This New York Times’ article says that some conservatives are squawking about journalists going to campaigns but seriously, if Tony Snow went to the Bush White House, they’re kidding, right?
And, in the reverse, if we dial up the way-back machine to Wide Open, how is she able to have had an entire career in and out of political involvement and be trusted, but for the pittance of pay that four independent bloggers received, the Plain Dealer felt that there was too much chance that we’d besmirch their reputation with even the appearance of bias?
From the Times:
The so-called revolving door between journalism and campaigns has been drawing increasing attention. Before joining The National Journal, Ms. Douglass had worked for decades in television news, starting at network affiliates in Los Angeles and becoming a Washington correspondent at CBS News and then, until 2006, at ABC News, where she covered Capitol Hill.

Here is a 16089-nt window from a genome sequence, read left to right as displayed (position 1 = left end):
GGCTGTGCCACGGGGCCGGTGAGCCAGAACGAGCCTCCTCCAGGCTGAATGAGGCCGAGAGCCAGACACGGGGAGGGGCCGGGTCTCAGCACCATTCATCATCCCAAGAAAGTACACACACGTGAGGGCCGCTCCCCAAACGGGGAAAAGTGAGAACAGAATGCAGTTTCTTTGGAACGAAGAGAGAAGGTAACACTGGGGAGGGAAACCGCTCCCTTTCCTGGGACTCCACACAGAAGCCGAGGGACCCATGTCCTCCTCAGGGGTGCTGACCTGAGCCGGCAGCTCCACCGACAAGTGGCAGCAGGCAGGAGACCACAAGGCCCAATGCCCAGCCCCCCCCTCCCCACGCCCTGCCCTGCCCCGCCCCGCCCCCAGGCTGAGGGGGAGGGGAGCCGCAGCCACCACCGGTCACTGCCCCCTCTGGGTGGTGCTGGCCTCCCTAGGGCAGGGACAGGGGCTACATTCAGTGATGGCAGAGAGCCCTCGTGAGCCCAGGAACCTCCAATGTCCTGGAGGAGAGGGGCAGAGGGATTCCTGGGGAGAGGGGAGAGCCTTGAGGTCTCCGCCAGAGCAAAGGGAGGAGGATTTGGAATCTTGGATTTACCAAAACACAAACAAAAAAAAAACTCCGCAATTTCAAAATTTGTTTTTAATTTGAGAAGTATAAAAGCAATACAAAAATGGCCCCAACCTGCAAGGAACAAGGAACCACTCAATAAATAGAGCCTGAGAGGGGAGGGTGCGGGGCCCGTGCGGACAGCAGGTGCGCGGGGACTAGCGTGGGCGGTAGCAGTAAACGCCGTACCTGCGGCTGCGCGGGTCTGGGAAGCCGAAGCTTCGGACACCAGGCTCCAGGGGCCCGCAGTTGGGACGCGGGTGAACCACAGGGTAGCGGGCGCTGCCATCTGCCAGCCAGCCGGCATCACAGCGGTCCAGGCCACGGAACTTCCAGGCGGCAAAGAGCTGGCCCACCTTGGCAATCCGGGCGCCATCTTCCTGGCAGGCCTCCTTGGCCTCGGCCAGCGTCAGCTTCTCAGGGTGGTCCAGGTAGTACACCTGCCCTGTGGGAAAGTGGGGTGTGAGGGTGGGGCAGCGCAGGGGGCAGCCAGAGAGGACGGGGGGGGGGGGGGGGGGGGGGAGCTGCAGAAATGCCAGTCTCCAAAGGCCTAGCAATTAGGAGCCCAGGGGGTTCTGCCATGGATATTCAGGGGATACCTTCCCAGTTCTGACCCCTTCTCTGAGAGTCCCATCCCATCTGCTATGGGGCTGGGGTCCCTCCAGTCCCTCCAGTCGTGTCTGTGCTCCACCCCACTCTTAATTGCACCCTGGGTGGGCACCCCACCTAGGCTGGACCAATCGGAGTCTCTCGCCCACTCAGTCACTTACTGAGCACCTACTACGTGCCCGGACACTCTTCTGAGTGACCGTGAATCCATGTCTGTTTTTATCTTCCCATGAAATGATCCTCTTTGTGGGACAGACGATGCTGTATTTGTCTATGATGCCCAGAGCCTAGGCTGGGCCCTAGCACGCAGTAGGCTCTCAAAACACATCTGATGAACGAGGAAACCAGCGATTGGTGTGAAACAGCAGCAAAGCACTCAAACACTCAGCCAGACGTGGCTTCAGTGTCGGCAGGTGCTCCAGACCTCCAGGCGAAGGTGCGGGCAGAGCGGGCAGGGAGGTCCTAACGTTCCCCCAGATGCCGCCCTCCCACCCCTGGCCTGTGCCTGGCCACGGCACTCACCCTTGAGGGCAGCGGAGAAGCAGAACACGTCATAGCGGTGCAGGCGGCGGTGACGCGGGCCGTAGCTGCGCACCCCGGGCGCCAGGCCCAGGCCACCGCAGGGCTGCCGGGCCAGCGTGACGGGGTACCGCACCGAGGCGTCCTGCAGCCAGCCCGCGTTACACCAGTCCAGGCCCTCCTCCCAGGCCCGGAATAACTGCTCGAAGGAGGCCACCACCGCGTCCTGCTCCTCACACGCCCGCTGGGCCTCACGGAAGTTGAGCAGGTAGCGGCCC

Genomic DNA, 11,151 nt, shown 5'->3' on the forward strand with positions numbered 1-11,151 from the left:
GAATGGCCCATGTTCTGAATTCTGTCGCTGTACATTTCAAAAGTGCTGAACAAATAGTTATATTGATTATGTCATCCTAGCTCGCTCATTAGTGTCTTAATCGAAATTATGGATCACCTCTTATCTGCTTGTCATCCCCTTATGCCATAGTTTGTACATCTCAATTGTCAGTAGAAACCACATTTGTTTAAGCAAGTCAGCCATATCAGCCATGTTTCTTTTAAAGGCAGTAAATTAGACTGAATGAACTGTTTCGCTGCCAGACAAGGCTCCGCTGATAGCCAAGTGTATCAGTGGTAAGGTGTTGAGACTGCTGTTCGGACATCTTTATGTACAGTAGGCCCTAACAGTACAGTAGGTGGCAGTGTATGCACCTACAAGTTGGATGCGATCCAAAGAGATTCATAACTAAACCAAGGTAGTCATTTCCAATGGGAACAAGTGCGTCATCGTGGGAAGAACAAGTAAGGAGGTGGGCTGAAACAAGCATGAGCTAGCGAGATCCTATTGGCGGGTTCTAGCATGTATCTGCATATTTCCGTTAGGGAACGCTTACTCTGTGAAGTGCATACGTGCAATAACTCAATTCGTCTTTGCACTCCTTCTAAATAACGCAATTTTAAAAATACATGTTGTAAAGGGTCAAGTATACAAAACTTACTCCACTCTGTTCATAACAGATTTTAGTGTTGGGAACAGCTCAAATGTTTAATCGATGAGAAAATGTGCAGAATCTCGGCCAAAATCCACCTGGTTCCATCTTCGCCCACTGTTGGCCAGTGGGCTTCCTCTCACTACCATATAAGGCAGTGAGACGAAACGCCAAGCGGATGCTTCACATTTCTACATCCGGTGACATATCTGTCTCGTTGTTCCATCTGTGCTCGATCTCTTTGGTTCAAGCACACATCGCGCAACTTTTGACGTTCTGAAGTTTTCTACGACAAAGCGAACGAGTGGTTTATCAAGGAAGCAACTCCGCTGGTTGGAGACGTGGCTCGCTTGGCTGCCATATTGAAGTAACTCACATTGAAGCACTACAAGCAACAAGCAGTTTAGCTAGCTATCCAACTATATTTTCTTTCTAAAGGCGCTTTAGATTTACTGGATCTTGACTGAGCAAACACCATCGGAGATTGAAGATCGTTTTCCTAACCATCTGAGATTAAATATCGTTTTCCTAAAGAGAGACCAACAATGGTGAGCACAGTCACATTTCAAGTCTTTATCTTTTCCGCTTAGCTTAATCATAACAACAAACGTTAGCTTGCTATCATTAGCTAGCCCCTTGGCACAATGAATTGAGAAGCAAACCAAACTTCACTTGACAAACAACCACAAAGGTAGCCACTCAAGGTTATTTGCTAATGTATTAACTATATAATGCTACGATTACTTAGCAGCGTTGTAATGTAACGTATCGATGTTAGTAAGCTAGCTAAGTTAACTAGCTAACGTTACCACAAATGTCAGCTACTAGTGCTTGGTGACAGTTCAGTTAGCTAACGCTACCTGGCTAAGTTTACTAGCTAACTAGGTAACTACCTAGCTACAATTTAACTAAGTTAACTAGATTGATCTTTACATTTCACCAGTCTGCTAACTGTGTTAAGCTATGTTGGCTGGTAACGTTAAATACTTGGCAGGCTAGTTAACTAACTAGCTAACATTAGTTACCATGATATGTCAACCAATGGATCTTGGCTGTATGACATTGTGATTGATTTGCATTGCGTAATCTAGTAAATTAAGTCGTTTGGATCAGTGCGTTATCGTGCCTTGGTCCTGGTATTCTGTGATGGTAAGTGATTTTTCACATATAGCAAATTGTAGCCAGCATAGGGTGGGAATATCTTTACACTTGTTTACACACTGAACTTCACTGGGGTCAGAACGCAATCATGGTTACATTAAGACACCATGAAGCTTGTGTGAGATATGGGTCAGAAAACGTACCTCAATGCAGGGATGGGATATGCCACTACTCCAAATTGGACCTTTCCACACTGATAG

There, Ms. Douglass covered Mr. Obama’s entering the Senate, appearing on ABC the night he won election in 2004 to predict, “He’s going to be received by the Democrats as a conquering hero.”
She added that he would be a potential presidential candidate. Ms. Douglass said she got to know Mr. Obama after he took his seat.
“I watched him when he came to the Senate,” she said. “I thought he was very impressive and I contacted the staff and said I wanted to meet him.”
Ms. Douglass said she maintained contact with his team after she left ABC News in 2006 to study partisan gridlock at New York University and, later, when she had a journalism fellowship at Harvard.
At Harvard in April 2007, she said, she attended two days of debate preparation with Mr. Obama, helping him anticipate questions he might face at a coming debate.
Ms. Douglass said she agreed to help only because she was not working as a journalist and did not expect to return to the business. She said she was enticed to join as a contributor to The National Journal that June because she was excited by the campaign and respected the magazine’s approach to politics. She said she told direct supervisors there about her involvement in the debate preparation.
The editor of the magazine, Charles Green, said Ms. Douglass never pulled her punches or showed favoritism.
“I have no qualms about the journalism she did for us,” Mr. Green said. “She’s a pro.”
Some things just never will make sense.
Here’s a lengthier piece on Douglass.